There are three primary investment areas we look to invest in. A portfolio may comprise of one or more investment areas. Whether an area is invested in at any given time is entirely dependent on the availability of suitable investments. In the absence of acceptable investments cash will be the default investment and portfolios may move back/forth to cash as required.
Value (Core) Investments
- Selection driven by both Macro-economic (‘big picture’ trends) and Micro (company specific) factors
- These investments typically display:
- Strong return characteristics (earnings growth and/or dividends)
- Strong fundamental numbers with clear earnings drivers
- Leverage to underlying Macro-economic themes
- Positions generally maintained until themes play out, their value diminishes or underlying investment environment alters
- Because of strong investment conviction, positions are generally less hedged and allowed more lee-way
Fair-Value (Non-Core) Investments
- Investments which display solid underlying business models but which are considered within a ‘fair-value’ band.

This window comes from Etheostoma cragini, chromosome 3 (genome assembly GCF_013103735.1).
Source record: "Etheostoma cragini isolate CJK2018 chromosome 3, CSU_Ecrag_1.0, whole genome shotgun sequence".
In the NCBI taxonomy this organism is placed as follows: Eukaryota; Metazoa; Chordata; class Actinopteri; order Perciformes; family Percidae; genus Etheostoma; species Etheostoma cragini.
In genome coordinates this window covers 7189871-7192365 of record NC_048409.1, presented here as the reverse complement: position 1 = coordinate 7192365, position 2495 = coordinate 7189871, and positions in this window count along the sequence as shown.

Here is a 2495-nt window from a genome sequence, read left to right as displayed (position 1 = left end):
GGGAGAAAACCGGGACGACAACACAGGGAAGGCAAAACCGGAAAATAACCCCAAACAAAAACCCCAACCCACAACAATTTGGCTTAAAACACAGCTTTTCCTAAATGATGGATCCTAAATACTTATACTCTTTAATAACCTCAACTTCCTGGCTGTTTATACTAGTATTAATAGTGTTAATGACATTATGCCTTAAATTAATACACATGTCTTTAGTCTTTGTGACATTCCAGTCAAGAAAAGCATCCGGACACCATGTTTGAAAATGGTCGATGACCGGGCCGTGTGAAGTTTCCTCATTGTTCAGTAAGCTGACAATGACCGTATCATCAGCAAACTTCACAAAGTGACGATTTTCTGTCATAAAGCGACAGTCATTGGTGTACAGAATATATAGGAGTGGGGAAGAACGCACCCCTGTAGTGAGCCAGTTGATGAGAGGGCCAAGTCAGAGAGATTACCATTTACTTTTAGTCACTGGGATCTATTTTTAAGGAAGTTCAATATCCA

- These investments are utilised to generate active return and extract value over shorter to medium term time frames.
- Multiple strategies and tools (for example, derivatives) often used in combination
- Capital allocation and stop losses maintained with acceptable level of lee-way to give acceptable risk/reward payoffs
- Investments which match a particular angle or investment idea
- Can be on a stock, sector or index
- Can be a positive (long) or negative (short) view
- Held for varying time frames with strong risk control around:
- Capital allocation (generally smaller weightings)
- Stop Losses (rigid and tighter stop loss controls)
- These investments are generally of a higher risk nature, but have risk control mechanisms around them and offer acceptable upside/downside payoffs.